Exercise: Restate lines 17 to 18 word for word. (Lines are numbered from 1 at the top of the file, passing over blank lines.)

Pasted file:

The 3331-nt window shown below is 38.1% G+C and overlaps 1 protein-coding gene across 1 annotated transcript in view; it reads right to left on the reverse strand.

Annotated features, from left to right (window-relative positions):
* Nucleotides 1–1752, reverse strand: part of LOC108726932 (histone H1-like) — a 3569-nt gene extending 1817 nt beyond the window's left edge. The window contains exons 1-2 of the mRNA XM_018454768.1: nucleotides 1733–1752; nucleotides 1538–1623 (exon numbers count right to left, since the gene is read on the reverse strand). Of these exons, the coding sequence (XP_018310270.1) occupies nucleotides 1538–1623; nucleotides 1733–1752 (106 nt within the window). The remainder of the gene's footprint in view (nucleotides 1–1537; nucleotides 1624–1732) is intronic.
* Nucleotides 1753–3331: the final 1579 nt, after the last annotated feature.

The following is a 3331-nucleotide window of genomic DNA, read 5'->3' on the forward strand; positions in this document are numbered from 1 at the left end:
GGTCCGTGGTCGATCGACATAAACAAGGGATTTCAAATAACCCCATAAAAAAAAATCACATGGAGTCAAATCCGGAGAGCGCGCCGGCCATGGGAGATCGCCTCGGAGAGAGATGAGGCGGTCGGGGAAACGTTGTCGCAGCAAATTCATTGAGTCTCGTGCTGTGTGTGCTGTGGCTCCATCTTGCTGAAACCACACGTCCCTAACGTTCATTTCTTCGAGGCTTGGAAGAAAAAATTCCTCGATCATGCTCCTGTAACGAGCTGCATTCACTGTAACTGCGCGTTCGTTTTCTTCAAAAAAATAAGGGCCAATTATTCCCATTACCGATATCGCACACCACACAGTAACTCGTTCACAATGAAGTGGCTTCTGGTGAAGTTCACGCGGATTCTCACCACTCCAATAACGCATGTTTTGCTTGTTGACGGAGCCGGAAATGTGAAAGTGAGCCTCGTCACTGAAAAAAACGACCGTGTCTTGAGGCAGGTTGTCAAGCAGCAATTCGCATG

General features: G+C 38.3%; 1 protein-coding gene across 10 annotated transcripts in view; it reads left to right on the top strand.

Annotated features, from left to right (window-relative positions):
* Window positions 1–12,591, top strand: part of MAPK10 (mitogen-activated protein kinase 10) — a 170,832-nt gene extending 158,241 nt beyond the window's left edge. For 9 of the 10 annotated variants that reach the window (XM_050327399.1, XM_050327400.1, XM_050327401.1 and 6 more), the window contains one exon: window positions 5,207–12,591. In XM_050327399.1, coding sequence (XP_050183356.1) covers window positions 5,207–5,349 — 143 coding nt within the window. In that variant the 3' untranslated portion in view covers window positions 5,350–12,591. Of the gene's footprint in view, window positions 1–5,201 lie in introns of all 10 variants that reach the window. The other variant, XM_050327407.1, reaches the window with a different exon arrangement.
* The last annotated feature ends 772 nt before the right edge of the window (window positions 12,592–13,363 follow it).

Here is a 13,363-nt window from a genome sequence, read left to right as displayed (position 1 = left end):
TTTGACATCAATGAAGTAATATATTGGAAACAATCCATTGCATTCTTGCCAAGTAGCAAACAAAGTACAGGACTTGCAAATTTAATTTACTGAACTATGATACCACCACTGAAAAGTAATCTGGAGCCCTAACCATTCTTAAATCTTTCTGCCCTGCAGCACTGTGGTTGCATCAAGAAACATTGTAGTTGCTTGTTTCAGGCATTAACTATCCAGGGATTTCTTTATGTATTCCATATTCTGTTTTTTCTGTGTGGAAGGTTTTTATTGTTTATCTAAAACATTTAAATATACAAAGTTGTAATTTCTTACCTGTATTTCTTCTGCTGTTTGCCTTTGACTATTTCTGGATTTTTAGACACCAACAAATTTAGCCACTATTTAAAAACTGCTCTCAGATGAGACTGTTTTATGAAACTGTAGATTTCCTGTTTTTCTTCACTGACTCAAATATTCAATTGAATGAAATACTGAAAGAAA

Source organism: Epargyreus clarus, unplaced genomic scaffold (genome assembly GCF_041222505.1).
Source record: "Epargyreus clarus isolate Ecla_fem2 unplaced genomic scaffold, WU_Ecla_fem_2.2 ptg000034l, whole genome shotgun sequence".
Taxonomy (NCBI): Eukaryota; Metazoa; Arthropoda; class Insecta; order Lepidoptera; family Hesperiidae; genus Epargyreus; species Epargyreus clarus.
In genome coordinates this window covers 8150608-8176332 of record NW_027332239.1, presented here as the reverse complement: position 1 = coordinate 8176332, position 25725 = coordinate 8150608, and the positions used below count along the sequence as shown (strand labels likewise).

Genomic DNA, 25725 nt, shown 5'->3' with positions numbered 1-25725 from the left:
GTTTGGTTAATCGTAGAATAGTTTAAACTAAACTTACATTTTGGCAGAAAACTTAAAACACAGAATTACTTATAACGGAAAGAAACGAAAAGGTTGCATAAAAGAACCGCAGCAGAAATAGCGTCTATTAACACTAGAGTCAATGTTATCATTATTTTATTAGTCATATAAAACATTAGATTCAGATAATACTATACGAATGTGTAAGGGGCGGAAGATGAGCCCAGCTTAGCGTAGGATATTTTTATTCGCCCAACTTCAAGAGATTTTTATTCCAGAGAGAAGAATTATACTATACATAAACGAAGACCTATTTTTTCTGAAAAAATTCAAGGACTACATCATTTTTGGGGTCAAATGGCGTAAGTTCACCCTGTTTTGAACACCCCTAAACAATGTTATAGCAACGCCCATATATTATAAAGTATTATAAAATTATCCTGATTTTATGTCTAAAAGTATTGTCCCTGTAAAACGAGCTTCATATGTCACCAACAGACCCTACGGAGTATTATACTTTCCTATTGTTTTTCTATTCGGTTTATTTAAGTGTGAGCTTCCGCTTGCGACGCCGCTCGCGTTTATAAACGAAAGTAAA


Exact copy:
Genomic DNA, 25725 nt, shown 5'->3' with positions numbered 1-25725 from the left:
GTTTGGTTAATCGTAGAATAGTTTAAACTAAACTTACATTTTGGCAGAAAACTTAAAACACAGAATTACTTATAACGGAAAGAAACGAAAAGGTTGCATAAAAGAACCGCAGCAGAAATAGCGTCTATTAACACTAGAGTCAATGTTATCATTATTTTATTAGTCATATAAAACATTAGATTCAGATAATACTATACGAATGTGTAAGGGGCGGAAGATGAGCCCAGCTTAGCGTAGGATATTTTTATTCGCCCAACTTCAAGAGATTTTTATTCCAGAGAGAAGAATTATACTATACATAAACGAAGACCTATTTTTTCTGAAAAAATTCAAGGACTACATCATTTTTGGGGTCAAATGGCGTAAGTTCACCCTGTTTTGAACACCCCTAAACAATGTTATAGCAACGCCCATATATTATAAAGTATTATAAAATTATCCTGATTTTATGTCTAAAAGTATTGTCCCTGTAAAACGAGCTTCATATGTCACCAACAGACCCTACGGAGTATTATACTTTCCTATTGTTTTTCTATTCGGTTTATTTAAGTGTGAGCTTCCGCTTGCGACGCCGCTCGCGTTTATAAACGAAAGTAAA